LIBREVILLE, June 25, 2018 ‒ It is impossible these days to drive around the cities of Gabon without noticing the large billboards promoting internet access at rates that were unimaginable only a few years ago.
This is a wonderful development for Alphonse, a young, 34-year old public-sector professional. WhatsApp, Facebook, LinkedIn and Instagram are all applications that this ultra-connected young man uses on his telephone for both work and pleasure. “With the rise in the number of providers of internet and mobile telephone services, internet subscription rates have fallen considerably and the service provided by Gabon Telecom has greatly improved,” he explains. “I work between Libreville and Port Gentil; thanks to high speed, with just one click I can now complete transactions and administrative formalities that in the past used to take me a ridiculously long time because of how slow and unreliable the network used to be.”
Over the past few years, digital technology has revolutionized a number of areas and information and communication technologies (ICT) have been providing a growing number of solutions to developing countries. By providing people with access to banking, administrative and medical services, they have been particularly effective in helping to reduce distances in some countries.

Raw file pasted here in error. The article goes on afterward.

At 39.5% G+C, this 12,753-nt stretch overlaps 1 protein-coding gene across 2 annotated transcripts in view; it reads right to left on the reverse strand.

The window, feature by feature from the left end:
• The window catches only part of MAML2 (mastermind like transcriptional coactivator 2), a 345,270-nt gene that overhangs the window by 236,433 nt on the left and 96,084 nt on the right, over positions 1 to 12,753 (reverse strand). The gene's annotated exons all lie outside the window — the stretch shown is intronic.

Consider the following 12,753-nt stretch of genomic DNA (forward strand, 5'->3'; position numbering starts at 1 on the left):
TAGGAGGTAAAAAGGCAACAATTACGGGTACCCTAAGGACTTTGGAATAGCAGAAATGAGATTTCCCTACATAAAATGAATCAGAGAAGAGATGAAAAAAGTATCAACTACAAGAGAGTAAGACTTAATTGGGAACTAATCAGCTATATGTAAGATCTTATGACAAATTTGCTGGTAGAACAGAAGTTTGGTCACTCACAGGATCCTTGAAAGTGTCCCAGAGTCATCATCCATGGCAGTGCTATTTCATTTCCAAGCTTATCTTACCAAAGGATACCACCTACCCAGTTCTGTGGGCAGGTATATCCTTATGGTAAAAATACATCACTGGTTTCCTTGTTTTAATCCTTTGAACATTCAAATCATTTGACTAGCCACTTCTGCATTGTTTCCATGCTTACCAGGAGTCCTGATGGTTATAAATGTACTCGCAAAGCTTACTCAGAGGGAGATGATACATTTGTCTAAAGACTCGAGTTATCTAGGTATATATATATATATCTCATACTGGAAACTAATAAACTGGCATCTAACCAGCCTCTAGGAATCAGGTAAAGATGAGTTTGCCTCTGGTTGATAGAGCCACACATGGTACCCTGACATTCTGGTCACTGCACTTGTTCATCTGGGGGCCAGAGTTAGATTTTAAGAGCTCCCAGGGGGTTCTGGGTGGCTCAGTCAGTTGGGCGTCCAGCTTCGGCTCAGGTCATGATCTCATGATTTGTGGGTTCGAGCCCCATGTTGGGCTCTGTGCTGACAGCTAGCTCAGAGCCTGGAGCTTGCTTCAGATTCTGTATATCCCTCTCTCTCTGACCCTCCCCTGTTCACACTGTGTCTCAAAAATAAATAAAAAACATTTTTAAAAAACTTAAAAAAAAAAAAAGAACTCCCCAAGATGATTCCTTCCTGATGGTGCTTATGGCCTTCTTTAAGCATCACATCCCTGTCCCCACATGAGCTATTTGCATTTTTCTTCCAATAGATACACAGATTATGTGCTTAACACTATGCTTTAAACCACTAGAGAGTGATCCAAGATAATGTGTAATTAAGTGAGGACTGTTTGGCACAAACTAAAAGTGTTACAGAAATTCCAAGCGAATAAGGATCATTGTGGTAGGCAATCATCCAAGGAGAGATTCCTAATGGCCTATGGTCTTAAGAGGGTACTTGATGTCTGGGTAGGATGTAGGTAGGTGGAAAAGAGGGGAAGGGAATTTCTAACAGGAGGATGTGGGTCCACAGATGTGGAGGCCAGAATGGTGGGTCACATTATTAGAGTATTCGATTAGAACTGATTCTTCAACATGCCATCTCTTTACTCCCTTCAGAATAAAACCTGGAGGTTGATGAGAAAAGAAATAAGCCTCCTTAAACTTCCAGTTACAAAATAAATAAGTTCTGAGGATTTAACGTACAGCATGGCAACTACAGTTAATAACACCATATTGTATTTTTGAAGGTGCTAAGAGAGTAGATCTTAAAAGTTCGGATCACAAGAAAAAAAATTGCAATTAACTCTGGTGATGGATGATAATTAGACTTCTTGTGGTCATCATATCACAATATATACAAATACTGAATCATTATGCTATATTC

The internet can also serve as a powerful tool for sensitization and distance learning as well as for the collection of data that are essential for the formulation of development policies. Some countries carry out household polls and surveys using mobile telephony.
Once the network is fast, reliable and economical, then there is no end to the list of possible benefits. This is why Gabon has decided to improve its network coverage and to roll out high-speed fiber optics through the Central African Backbone (CAB) project.